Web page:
– – [Shahan] So one of them is a little company called Thermo Fisher. So they make lab equipment and medical devices. An example of something that they wanted to accomplish was they’ve got refrigerators and freezers that are obviously very purpose or purpose built for particular experiments. So if you can imagine, if you need to have some sort of solvent or something like that in a refrigerator at a particular temperature, then that it needs to be that way. And it would be better for the organization if you didn’t have to have somebody standing there, making sure that your refrigerator is at a particular temperature for X amount of time and waste that resource where somebody could be going and doing something else. So the thing about these machines, but that they were fairly old. So our goal was to go in and kind of modernize and bring the data from these refrigerators and freezers into the AWS Cloud for kind of a centralized viewing space. So you can see them in a user interface and also so that you can be notified if something is not going the way that you want it to go. So that you can kind of dispatch people to get there quickly and solve the problem. So TensorIoT was integral in this by deploying hardware and actually connecting in via serial port. But the hardware that we had deployed on site, had a bunch of AWS Software on it that enables connection to the cloud, send in some telemetry data capturing not only information about the device itself, the hardware, but also about the refrigerators and the temperature and the pressure inside and that sort of thing. So we accomplished that goal for them. They were able to not be standing around, standing around looking at their experiments. They were able to use this device called the Devicelink Hub which is what we built for them.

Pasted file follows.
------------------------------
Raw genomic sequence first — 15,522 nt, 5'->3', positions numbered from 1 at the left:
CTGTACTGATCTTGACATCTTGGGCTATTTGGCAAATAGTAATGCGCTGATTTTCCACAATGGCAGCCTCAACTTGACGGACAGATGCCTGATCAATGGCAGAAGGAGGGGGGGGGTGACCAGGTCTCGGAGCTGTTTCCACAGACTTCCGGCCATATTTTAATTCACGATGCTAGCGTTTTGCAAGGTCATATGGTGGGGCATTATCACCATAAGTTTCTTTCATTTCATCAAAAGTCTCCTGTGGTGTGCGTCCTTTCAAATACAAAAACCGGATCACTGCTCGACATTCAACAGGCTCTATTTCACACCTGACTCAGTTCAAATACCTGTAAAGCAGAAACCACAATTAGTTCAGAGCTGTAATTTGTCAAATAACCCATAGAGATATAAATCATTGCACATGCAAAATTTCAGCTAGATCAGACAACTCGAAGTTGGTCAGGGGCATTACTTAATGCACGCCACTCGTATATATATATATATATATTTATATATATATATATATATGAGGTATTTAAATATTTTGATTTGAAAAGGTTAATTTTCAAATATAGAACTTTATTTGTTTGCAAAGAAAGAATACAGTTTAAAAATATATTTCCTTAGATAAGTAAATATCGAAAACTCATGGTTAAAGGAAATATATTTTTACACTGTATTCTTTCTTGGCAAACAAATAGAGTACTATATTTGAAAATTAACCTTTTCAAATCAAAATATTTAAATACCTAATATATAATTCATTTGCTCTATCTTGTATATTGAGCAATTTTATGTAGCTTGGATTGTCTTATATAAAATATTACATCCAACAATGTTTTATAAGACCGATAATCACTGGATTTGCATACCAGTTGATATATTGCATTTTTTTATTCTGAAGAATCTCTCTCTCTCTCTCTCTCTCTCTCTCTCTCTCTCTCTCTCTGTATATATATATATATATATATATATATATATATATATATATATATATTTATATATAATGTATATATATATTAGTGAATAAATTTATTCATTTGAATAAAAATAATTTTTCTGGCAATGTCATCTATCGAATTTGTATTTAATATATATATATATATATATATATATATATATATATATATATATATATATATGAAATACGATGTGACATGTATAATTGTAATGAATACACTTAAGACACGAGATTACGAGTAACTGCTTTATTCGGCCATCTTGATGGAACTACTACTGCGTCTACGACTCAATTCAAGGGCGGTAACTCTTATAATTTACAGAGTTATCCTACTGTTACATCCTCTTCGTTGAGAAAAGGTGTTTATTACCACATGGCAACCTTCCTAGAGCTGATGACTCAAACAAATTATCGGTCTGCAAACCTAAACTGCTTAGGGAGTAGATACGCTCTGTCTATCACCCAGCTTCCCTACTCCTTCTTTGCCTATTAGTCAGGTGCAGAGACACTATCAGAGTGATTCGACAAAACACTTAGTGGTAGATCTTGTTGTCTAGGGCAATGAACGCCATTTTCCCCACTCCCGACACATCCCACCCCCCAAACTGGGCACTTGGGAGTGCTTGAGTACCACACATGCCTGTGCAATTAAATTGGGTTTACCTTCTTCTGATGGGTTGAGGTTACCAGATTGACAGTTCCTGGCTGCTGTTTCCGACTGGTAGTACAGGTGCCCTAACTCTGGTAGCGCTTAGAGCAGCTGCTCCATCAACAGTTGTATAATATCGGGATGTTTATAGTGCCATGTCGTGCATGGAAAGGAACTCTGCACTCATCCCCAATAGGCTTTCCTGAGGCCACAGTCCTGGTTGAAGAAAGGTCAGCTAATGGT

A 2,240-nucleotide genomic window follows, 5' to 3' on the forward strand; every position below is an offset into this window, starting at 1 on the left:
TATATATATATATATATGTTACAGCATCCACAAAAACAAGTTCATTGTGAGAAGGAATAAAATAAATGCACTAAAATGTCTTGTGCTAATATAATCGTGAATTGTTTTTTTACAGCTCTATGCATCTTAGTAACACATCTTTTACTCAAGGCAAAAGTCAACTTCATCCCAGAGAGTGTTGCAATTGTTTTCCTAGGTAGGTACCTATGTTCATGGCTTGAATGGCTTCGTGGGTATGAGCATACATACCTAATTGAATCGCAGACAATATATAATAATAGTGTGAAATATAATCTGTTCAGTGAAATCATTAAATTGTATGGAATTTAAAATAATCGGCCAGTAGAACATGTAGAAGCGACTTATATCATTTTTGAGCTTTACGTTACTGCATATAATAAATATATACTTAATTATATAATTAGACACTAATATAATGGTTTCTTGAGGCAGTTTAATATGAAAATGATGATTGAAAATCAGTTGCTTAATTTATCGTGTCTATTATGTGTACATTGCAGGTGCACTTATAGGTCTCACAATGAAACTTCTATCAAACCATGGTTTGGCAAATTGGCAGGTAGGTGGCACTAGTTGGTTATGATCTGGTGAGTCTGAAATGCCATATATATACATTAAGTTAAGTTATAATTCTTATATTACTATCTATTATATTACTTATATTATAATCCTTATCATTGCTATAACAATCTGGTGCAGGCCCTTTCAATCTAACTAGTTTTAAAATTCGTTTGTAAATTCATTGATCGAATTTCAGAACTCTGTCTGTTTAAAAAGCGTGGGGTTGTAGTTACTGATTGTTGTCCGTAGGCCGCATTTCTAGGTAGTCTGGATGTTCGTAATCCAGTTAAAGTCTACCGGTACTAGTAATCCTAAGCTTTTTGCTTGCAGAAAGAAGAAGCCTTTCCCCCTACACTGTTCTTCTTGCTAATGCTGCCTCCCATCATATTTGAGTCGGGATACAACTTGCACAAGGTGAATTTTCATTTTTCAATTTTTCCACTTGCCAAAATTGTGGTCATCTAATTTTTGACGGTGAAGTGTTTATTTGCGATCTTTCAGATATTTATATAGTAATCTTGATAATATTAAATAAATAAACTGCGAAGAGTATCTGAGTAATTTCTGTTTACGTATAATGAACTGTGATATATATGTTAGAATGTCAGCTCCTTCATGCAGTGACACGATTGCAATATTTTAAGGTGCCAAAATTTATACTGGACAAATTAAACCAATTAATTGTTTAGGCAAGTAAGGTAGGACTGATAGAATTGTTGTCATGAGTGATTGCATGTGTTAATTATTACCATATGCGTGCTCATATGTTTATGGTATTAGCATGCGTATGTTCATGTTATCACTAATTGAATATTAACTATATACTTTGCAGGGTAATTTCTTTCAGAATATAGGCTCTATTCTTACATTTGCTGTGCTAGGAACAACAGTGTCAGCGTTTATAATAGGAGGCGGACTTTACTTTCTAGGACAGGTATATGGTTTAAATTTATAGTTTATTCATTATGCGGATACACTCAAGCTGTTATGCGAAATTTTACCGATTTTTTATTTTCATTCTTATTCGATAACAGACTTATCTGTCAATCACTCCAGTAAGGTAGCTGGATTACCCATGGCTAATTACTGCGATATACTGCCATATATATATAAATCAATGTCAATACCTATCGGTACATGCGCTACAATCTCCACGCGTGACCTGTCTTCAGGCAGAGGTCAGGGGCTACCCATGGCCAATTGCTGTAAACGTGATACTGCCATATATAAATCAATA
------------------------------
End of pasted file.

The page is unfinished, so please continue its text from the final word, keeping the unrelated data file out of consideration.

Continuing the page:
– [Ryan] Oh, fantastic. So take me through, what does a typical engagement look like for a customer outta curiosity? So when they come to you, is there a certain stage of development or stage of like on their IoT journey they’re usually in and what does that kind of relationship usually look like?

– [Joseph] Sure, typically when a client comes to us, a couple of things, we’ll ask a couple questions just to gauge where they’re at in their journey. Whether, it’s a brand new idea that they’re trying to start from the bottom up, or whether there’s something in place already in existing infrastructure that they’re looking to build off of. And typically, we kinda have a process. We have a couple questions we ask. We really try to extend a discovery phase to make sure that we’ve really honed in on that scope. So that we can define what the client’s trying to do basically.

– [Shahan] And I think over the last couple of years when we, or at least this is my experience when I started off at TensorIoT, many of the customers that we were working with were kind of very, very early on in their IoT journey. So we have almost no visibility into our infrastructure. Can you get some hardware, put it in there for us? But slowly but surely, at least in my experience, I’m seeing that some of the customers actually have a bit of an infrastructure. Maybe they’re already collecting data. And what they’re looking to do is to enhance or perform better analysis on that data in some cases.

– [Joseph] That’s even though- Oh, sorry, go ahead. I’ll let you-

– [Shahan] I’m good.